She also noted that the deal may hinge on the licensing contract with Calvin Klein Inc. She said most contracts are non-transferable. However, she added that Warnaco’s past success with Klein could give Warnaco “an edge over any potential buyer, if there is anyone else interested.”
The Calvin Klein underwear and intimate apparel business and the Calvin Klein jeans business have seen tremendous growth since each were licensed out in 1994.
The success of rebuilding CK Calvin Klein jeans enabled Designer Holdings to float an initial public offering in May last year that was initially warmly received.
However, like a number of other fashion IPOs last year, shares of Designer Holdings eventually got battered by Wall Street after the company came up short on projections.
Designer Holdings went public in May 1996 at $18 a share, above the projected range of $14 to $16 a share estimated by underwriters — and quickly ran up to its high of $34 that month.
The company’s prospectus boasted it was able to turn a dormant CK Calvin Klein jeans business, which did only $59 million in sales in 1993, into a $361.4 million giant in 1995.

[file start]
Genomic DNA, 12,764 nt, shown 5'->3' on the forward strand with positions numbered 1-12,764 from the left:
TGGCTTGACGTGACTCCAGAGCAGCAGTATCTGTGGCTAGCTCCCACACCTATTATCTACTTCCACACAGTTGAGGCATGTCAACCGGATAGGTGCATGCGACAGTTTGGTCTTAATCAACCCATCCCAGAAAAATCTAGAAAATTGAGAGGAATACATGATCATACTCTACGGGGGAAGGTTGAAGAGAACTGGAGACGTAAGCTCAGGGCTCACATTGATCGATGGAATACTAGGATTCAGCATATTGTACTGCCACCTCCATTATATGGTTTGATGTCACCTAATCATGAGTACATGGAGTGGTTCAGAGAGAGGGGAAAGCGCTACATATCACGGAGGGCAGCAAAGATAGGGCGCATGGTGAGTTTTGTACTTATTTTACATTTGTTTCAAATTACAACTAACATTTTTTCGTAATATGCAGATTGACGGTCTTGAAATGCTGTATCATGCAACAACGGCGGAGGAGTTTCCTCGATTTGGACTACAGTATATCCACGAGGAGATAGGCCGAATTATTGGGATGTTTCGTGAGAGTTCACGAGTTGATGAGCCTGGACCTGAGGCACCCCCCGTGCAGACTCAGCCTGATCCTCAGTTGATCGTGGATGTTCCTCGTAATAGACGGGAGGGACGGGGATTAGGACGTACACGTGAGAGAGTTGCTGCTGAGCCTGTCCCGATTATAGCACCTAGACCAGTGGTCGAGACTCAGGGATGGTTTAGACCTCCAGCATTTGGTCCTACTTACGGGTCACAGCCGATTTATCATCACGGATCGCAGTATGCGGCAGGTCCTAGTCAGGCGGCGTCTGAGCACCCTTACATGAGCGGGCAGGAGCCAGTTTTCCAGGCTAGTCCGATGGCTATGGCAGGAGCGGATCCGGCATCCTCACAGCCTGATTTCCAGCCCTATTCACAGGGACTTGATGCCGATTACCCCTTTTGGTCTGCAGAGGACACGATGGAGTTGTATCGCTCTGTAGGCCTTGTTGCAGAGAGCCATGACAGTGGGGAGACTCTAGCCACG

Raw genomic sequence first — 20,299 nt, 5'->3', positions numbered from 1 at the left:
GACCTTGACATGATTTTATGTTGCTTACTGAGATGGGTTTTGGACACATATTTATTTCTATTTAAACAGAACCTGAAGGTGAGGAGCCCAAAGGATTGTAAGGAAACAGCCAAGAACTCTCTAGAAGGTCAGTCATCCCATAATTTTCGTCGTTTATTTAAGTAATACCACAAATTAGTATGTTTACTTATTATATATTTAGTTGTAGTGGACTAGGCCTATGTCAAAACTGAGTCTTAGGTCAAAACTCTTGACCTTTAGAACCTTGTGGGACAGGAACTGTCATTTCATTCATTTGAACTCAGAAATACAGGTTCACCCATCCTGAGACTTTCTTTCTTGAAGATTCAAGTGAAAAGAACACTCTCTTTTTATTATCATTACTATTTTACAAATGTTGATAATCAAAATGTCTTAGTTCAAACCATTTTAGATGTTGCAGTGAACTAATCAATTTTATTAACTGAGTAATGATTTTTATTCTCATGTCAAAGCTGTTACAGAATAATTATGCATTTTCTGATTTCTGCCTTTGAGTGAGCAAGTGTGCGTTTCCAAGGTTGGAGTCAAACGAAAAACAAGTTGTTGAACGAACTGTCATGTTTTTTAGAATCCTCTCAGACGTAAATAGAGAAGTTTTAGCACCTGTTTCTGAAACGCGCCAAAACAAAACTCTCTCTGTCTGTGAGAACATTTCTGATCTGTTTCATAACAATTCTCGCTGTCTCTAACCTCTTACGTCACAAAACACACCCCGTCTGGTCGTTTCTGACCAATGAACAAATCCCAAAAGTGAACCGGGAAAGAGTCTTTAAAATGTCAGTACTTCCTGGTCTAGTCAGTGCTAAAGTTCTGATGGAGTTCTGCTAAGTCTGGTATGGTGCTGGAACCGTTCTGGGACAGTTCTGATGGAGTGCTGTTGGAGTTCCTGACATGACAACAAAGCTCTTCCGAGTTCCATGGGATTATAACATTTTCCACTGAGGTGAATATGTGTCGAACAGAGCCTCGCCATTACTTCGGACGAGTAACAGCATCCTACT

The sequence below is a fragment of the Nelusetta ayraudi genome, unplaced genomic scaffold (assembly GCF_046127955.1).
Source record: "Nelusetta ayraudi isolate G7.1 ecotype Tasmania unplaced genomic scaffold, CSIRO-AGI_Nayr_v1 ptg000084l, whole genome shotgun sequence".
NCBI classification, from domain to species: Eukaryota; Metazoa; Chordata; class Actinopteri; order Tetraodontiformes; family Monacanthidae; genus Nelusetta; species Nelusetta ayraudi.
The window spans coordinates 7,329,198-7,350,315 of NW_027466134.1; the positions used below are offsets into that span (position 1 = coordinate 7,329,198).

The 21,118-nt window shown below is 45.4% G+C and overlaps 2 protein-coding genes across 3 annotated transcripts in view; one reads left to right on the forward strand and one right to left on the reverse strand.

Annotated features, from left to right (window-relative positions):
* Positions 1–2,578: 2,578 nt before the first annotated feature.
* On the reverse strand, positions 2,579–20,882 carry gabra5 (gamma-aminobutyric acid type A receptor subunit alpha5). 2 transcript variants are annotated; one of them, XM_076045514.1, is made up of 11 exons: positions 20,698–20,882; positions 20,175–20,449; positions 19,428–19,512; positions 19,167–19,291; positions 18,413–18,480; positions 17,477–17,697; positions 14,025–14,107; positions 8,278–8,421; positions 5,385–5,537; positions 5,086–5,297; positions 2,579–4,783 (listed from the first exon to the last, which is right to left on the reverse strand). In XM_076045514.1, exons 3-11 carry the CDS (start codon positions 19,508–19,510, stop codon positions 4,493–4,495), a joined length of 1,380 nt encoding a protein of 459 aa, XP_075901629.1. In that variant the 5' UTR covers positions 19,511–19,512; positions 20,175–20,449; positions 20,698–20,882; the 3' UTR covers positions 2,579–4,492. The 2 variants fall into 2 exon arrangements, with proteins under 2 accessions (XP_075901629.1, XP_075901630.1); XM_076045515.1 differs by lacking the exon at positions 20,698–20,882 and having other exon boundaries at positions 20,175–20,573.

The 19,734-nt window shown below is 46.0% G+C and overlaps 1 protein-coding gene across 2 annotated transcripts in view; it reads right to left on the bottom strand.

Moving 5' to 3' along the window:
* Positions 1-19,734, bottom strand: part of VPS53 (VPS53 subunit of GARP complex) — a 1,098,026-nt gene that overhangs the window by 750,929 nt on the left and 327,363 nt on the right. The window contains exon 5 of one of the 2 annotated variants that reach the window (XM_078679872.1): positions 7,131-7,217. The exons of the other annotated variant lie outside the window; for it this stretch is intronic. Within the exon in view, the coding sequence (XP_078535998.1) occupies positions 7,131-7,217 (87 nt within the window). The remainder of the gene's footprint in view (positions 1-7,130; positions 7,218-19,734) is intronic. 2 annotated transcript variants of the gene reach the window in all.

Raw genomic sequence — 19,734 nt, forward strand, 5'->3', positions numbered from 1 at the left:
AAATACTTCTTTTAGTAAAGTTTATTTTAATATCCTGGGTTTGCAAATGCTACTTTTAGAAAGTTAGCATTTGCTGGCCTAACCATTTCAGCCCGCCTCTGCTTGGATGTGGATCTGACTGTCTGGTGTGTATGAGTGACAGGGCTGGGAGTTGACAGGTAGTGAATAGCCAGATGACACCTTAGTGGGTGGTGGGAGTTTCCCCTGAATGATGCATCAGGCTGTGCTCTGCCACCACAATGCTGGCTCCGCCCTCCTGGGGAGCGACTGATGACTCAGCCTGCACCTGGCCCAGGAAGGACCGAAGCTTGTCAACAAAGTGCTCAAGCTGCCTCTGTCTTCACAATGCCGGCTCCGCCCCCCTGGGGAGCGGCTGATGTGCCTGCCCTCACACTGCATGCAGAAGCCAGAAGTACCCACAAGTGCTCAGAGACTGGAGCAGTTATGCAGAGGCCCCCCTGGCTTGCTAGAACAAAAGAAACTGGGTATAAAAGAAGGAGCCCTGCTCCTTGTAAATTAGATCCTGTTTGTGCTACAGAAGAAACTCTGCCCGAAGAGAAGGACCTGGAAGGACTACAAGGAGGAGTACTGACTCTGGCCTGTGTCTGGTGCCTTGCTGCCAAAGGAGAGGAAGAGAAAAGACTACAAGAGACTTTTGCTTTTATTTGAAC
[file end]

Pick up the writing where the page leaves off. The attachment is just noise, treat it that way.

Continued sales gains seemed likely after Designer Holdings acquired the Calvin Klein license in August 1994. Last year marked the initial rollout of 150 CK Calvin Klein in-store shops, the format that has propelled growth at firms such as Tommy Hilfiger Corp. and Polo Ralph Lauren. Also, an agreement to make Donna Karan’s jeans line was expected to provide Designer Holdings with another huge leg of growth.
However, Designer Holdings failed to live up to its growth expectations, largely due to the crowding in the denim market, and the collapse of the potentially lucrative deal with Donna Karan in March 1997.
The Donna Karan licensing deal, first announced last September, fell apart in March after the parties couldn’t agree on production scheduling and the extent of the merchandise to be covered by the license.